Oblivion is a difficult book, and will be frustrating to some readers. Many fiction writers take a narrative arc, then pepper it with details at intermittent points along its length to engender a sense of self-containment and completion. Wallace excises a small segment of a narrative arc, and then packs it with a dense accretion of detail (with strategic omissions that befuddle and inclusions that seem, at first, meaningless to the narrative). Traditional fiction seeks to create an illusion of contiguity in the haphazard events of our lives; Wallace undermines the illusion of sequential narrative by filling a time-span with facts that often refuse to cohere as neatly as we're conditioned to expect.
"Mister Squishy" also demonstrates Wallace's proclivity for appropriating highly specialized, modern linguistic systems to ground his stories in the Now. Told from the point of view of a narrator whose omniscience becomes more discomfiting as the story inexorably unfolds, "Mister Squishy" contains several intertwined threads that would require one hell of a deus ex machina to untangle: a focus group ostensibly market testing a new snack cake that's actually a cover for a series of double-blind coups that ramify to the top of the advertising agency and beyond; the existential crisis of the focus group's facilitator, Terry Schmidt; and a man scaling the exterior of the building performing ominous operations with various high-tech equipment.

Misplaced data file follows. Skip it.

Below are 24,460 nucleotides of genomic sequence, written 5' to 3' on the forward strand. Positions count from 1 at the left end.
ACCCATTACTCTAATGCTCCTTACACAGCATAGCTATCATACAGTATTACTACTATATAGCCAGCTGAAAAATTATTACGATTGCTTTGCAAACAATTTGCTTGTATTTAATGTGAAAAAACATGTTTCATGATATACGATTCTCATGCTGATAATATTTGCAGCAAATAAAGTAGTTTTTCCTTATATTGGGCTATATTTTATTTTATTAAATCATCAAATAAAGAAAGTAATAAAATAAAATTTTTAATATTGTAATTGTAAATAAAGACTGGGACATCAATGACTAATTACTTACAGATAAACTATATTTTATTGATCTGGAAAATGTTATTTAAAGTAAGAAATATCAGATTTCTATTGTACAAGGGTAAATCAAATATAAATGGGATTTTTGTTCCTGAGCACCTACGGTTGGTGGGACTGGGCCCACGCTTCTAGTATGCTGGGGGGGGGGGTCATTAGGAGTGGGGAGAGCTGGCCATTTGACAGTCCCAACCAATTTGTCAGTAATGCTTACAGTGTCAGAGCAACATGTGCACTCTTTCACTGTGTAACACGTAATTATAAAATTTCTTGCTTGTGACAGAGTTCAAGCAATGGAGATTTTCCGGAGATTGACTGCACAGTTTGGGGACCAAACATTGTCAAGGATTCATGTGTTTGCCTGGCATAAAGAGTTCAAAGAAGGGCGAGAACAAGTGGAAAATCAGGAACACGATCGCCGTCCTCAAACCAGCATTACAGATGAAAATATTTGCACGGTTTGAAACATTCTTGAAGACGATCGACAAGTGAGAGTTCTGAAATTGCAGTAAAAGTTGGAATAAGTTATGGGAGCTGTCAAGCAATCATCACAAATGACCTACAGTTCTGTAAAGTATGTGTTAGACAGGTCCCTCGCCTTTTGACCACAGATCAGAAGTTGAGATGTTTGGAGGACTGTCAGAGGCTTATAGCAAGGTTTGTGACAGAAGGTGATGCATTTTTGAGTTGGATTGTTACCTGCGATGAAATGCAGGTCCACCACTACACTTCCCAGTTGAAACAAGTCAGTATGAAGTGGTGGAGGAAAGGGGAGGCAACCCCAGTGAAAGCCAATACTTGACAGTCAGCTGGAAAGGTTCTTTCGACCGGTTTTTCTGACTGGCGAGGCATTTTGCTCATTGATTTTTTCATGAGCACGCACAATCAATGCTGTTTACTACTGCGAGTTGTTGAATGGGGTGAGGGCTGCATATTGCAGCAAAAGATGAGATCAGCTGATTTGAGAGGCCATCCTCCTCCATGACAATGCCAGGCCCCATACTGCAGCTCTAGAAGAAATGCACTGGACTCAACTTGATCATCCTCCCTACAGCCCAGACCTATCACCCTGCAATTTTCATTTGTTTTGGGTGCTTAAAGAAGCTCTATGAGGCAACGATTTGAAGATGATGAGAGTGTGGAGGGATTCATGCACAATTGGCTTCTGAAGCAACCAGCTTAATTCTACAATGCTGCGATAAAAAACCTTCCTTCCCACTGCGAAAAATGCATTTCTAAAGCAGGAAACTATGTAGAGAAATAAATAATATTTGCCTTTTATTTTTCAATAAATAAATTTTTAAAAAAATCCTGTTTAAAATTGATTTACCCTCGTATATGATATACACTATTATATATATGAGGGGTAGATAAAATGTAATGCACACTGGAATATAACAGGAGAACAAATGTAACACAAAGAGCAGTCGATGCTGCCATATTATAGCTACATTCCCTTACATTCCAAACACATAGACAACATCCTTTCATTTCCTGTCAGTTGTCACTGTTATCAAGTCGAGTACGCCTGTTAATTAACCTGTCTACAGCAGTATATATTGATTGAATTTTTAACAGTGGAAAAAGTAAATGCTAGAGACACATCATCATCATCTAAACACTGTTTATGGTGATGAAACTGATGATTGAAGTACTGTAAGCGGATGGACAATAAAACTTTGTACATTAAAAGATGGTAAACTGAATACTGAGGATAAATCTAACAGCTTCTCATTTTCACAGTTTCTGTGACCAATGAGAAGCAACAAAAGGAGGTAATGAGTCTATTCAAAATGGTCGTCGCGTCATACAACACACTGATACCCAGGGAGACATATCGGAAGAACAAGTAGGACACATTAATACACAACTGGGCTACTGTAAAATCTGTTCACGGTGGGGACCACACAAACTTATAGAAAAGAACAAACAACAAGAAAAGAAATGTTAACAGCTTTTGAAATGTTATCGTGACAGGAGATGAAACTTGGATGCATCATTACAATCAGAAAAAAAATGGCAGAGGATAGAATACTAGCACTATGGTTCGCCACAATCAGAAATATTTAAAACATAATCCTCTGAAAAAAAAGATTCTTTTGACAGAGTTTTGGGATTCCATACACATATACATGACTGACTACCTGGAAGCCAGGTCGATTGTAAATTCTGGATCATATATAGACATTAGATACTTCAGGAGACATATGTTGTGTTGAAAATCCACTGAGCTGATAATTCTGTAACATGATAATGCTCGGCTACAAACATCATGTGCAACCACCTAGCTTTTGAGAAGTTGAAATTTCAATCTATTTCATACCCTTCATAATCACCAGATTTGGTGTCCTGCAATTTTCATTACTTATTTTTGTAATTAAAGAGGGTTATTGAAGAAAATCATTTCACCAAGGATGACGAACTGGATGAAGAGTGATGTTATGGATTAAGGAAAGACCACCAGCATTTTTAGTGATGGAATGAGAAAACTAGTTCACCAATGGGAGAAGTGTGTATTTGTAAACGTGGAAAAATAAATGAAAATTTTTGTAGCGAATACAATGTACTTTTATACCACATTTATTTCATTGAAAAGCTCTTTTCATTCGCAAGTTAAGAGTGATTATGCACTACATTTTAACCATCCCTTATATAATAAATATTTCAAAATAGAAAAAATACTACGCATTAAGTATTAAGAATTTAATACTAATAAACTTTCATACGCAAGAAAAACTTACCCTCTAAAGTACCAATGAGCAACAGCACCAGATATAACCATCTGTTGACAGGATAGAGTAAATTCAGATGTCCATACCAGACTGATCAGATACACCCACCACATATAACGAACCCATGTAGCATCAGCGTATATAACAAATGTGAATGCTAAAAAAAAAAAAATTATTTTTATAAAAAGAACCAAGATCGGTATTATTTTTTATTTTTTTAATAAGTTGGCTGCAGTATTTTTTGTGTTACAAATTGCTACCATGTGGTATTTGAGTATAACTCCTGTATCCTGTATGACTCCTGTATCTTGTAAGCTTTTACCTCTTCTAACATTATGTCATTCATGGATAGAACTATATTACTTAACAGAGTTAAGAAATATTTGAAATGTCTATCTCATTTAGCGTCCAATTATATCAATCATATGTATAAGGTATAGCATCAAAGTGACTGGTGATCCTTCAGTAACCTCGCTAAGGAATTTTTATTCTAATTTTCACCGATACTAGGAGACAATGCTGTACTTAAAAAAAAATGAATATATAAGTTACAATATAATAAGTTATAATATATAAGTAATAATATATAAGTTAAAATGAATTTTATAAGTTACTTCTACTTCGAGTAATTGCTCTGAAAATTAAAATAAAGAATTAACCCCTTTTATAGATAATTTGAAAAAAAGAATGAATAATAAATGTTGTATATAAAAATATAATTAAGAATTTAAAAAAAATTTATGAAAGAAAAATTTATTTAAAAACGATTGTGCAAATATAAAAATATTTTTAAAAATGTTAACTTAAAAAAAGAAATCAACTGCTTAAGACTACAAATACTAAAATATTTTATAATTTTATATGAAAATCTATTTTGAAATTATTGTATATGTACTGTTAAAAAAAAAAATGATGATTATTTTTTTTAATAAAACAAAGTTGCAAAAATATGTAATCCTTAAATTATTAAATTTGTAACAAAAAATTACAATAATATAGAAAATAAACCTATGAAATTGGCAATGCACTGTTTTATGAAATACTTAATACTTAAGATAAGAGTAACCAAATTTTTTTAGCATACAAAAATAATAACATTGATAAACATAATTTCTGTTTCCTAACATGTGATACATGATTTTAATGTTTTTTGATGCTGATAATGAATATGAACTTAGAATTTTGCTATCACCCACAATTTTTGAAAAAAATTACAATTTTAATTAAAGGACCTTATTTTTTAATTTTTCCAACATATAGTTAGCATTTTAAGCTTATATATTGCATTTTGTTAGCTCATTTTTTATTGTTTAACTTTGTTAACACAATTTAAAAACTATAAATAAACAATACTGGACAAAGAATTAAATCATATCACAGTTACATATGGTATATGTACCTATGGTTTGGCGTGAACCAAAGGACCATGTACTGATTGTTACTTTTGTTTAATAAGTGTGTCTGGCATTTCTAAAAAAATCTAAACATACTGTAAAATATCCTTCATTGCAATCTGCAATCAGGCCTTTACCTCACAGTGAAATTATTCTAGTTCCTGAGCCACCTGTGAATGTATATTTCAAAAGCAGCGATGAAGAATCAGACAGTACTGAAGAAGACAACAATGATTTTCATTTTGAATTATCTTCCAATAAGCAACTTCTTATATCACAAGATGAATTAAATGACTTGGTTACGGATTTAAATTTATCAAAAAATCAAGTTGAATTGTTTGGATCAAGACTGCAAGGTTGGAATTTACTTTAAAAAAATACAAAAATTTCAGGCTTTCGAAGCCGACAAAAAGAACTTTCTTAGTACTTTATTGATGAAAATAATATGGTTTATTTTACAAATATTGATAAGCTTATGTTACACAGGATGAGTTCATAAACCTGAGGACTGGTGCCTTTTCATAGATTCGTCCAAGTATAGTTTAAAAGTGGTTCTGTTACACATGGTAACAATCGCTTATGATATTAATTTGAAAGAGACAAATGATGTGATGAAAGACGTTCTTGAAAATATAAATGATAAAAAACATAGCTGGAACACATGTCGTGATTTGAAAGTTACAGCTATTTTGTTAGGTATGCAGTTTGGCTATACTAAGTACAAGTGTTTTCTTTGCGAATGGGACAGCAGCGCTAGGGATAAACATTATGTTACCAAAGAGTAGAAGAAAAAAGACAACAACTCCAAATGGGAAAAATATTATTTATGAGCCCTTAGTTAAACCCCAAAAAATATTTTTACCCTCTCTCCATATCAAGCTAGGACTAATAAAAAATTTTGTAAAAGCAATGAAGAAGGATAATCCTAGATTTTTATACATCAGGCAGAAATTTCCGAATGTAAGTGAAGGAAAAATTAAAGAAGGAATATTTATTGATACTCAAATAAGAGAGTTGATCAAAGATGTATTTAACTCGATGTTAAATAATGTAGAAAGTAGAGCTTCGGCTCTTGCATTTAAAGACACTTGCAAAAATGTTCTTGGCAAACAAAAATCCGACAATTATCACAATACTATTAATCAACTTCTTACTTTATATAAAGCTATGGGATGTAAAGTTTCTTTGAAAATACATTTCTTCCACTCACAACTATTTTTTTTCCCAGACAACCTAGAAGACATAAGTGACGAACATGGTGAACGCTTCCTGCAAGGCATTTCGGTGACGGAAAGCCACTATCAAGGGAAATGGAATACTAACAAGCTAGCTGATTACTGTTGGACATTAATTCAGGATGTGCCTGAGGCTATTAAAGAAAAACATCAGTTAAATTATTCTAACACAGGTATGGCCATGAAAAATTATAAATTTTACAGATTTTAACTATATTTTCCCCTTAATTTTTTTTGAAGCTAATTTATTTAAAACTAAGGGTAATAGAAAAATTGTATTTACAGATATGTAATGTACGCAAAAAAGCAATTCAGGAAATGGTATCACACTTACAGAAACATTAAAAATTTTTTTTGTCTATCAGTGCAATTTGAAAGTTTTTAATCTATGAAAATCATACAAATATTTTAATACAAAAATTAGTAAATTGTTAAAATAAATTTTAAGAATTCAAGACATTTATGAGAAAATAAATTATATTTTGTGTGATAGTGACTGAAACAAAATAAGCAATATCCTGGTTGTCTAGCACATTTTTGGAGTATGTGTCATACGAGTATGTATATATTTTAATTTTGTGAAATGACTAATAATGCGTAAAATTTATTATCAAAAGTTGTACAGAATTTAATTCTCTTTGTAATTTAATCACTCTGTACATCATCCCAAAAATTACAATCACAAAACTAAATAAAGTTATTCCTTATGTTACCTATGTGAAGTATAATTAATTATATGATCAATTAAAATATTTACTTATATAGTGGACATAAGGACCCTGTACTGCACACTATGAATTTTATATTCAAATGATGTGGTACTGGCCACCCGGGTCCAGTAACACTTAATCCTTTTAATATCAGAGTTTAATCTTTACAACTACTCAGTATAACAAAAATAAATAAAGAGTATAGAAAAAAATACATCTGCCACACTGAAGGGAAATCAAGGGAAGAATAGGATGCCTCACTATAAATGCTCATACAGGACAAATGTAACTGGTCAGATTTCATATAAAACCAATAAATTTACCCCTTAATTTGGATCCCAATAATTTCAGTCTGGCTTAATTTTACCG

Another distinct quality of Wallace's writing is its peculiar take on linearity. Where most fiction's sentences proceed one to the next in a direction that seems to be across or outward, Wallace's lines spiral inward, a series of involutions where each thought connects not to one beside it, but to one within it, like a diminishing Russian doll. I'd love to cite a brief example, but there aren't any. Wallace writes in massive sentences that can run to pages, slaloming through colloquialisms and real-speech syntax that reflects not so much how we talk as how we literally think, as if someone is describing their thought process to you aloud as precisely as possible. Filled with bracketed asides and parenthetical digressions that mirror the fragmentary nature of thought (this was also the impetus behind the hundreds of footnotes in Infinite Jest), they remain prodigiously sculpted and punctuated.